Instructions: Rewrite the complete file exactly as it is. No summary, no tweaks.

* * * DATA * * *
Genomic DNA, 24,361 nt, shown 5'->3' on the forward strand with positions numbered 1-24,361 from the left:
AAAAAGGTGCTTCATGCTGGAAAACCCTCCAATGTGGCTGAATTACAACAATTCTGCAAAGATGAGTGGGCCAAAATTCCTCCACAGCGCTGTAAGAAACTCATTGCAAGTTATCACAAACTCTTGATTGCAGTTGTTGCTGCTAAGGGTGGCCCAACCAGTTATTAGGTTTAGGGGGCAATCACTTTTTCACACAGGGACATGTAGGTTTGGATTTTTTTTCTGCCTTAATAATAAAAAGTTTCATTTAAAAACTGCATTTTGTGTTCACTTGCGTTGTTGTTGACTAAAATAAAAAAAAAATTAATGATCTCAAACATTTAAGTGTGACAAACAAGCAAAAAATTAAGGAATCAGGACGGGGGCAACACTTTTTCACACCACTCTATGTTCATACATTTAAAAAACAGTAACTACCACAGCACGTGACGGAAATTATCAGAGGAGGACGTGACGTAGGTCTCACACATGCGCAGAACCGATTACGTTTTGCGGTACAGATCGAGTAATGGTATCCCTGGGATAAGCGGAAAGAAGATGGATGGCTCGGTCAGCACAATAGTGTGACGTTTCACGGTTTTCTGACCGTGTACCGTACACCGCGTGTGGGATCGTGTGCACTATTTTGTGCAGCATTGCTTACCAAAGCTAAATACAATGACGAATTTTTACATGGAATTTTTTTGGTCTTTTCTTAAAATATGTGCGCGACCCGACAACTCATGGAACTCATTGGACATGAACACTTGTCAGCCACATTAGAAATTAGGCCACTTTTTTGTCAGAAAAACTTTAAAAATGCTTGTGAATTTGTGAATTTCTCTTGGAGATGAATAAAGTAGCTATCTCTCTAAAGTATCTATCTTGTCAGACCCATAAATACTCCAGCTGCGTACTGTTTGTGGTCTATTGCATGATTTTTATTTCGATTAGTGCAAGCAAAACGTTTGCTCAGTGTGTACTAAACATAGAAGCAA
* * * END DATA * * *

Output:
Genomic DNA, 24,361 nt, shown 5'->3' on the forward strand with positions numbered 1-24,361 from the left:
AAAAAGGTGCTTCATGCTGGAAAACCCTCCAATGTGGCTGAATTACAACAATTCTGCAAAGATGAGTGGGCCAAAATTCCTCCACAGCGCTGTAAGAAACTCATTGCAAGTTATCACAAACTCTTGATTGCAGTTGTTGCTGCTAAGGGTGGCCCAACCAGTTATTAGGTTTAGGGGGCAATCACTTTTTCACACAGGGACATGTAGGTTTGGATTTTTTTTCTGCCTTAATAATAAAAAGTTTCATTTAAAAACTGCATTTTGTGTTCACTTGCGTTGTTGTTGACTAAAATAAAAAAAAAATTAATGATCTCAAACATTTAAGTGTGACAAACAAGCAAAAAATTAAGGAATCAGGACGGGGGCAACACTTTTTCACACCACTCTATGTTCATACATTTAAAAAACAGTAACTACCACAGCACGTGACGGAAATTATCAGAGGAGGACGTGACGTAGGTCTCACACATGCGCAGAACCGATTACGTTTTGCGGTACAGATCGAGTAATGGTATCCCTGGGATAAGCGGAAAGAAGATGGATGGCTCGGTCAGCACAATAGTGTGACGTTTCACGGTTTTCTGACCGTGTACCGTACACCGCGTGTGGGATCGTGTGCACTATTTTGTGCAGCATTGCTTACCAAAGCTAAATACAATGACGAATTTTTACATGGAATTTTTTTGGTCTTTTCTTAAAATATGTGCGCGACCCGACAACTCATGGAACTCATTGGACATGAACACTTGTCAGCCACATTAGAAATTAGGCCACTTTTTTGTCAGAAAAACTTTAAAAATGCTTGTGAATTTGTGAATTTCTCTTGGAGATGAATAAAGTAGCTATCTCTCTAAAGTATCTATCTTGTCAGACCCATAAATACTCCAGCTGCGTACTGTTTGTGGTCTATTGCATGATTTTTATTTCGATTAGTGCAAGCAAAACGTTTGCTCAGTGTGTACTAAACATAGAAGCAA